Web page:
UC San Diego Student-Run Free Clinic Project
Medical students dedicated
to providing medical care to the uninsured and under-insured population
take an elective course to learn how to do it well at three student-run
free clinics in San Diego. Under the supervision of UCSD faculty physicians
and more than 45 volunteer physicians from the community, students learn
all aspects of free clinic management and administration in addition to
conducting clinical procedures. Ultimately, they develop leadership skills,
become sensitive to the special needs of the underserved, and learn how
to partner with community-based organizations.
are critical to ensuring the patient's access to health care, and the UC San Diego
Free Clinics are proud to be working side by side with the UCSD/UCSF Clinical
Pharmacy Program, California Professional Lab Owners, the Pacific College
of Oriental Medicine, Harvest for the Hungry, Baker Elementary School (the
only public Montessori school in the country), University of San Diego
Legal Clinic, the Third and Ash Charitable Organization (TACO), VA Social
Workers, the Council of Community Clinics Purchasing Collective, and pharmaceutical
company Patient Assistance Programs.
Since its inception in 1997, the Program
has conducted over 2,500 patient visits and provided, in addition, dental
clinics, disease prevention education, and early detection screenings to
many more in the underserved community. The Free Clinics nurture the students'
compassion and desire to serve; they learn that they CAN make a difference.
Serving as a model for a similar program at UC-Irvine, the program is so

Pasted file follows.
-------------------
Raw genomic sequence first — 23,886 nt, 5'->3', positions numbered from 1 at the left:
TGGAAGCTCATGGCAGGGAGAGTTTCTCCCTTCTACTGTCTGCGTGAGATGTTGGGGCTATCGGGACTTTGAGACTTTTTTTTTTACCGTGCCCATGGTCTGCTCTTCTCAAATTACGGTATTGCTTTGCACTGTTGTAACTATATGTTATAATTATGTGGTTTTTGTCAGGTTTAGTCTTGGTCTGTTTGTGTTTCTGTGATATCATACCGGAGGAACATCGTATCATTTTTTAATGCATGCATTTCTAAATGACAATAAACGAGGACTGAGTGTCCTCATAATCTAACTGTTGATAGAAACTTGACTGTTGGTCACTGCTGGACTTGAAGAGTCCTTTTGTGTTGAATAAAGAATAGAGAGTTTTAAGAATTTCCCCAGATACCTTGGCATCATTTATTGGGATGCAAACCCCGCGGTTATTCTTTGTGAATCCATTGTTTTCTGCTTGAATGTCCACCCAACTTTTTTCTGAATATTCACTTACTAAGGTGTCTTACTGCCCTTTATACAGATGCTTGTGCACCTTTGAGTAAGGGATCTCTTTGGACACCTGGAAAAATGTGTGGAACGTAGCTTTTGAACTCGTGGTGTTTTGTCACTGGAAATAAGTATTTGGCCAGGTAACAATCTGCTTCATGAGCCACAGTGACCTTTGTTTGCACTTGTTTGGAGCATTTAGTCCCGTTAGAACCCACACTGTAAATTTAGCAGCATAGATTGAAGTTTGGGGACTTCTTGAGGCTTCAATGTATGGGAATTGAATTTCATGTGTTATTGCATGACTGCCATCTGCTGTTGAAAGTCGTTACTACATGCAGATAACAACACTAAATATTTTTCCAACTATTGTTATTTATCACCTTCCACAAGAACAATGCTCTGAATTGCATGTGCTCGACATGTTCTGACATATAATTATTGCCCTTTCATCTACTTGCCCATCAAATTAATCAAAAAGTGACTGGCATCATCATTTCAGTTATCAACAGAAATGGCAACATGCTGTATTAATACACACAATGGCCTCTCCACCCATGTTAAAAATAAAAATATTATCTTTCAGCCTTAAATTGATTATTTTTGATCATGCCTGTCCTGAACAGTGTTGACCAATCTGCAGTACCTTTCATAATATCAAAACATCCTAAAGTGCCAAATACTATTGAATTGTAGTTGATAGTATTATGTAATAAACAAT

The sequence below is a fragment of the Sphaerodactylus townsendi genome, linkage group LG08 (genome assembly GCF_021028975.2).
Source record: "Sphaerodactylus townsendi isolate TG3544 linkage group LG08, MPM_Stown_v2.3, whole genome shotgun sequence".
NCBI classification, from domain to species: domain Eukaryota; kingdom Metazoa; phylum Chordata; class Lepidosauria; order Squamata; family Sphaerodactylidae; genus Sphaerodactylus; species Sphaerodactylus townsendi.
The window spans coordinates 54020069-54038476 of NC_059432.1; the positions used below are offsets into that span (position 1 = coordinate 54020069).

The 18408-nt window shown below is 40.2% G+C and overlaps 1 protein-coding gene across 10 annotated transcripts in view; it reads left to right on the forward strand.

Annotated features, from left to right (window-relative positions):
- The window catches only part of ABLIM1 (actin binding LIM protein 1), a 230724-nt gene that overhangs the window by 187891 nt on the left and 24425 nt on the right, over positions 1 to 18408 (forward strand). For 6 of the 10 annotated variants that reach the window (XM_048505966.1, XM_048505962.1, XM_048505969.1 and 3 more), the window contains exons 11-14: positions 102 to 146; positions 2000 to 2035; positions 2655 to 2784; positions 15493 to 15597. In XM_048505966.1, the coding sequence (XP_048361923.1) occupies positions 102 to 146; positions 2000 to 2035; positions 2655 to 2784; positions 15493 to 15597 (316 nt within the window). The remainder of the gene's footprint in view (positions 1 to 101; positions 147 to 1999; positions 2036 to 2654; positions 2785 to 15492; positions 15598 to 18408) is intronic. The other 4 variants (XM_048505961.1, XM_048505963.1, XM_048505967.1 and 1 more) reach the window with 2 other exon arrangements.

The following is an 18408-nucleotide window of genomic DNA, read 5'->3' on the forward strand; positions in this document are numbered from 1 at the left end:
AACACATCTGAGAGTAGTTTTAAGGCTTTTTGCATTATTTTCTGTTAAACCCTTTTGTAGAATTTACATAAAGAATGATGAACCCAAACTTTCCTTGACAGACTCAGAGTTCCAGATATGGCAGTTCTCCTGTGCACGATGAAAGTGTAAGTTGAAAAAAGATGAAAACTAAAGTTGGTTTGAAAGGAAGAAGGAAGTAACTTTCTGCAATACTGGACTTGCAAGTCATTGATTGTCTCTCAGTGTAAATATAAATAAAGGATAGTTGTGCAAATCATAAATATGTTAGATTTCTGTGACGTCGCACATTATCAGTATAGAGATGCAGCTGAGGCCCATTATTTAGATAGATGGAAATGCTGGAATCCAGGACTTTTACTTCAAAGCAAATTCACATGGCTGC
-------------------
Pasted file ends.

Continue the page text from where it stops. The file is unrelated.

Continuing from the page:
successful that Baylor University's School of Medicine and The University
of Texas School of Medicine have invited program director Ellen
and one of her community partners to address their medical students in
preparation for setting up a joint student-run Free Clinic in their communities.
Faculty Development Program - Addressing the Health Needs of the Underserved
More than 20 family medicine physicians from across the country attended
the innovative Faculty Development Program "Addressing
the Health Needs of the Underserved" last year. Under the direction of Dr. Ellen
Beck, the program provides the physician with the administrative, scholarly,
and teaching skills to develop and implement programs in the primary care
of the underserved.
The 3-week course curriculum features lecture, self-directed
study, and independent research in the following areas: Community Health
(Environmental/Occupational, Promotoras model, inner city schools, student-run
free clinics), Teaching Skills (presentation skills, course design, program
evaluation, use of simulated patients), Research Skills (needs assessment,
finding data, collecting data, using data to change policy), and Administration
Skills (leadership development, small group facilitation, rotation implementation,
Designed to aid the practicing or teaching family
medicine physician to develop teaching programs for medical students or
residents in community medicine, do research in primary care of the underserved,
and create community-based programs, this Faculty Development Program has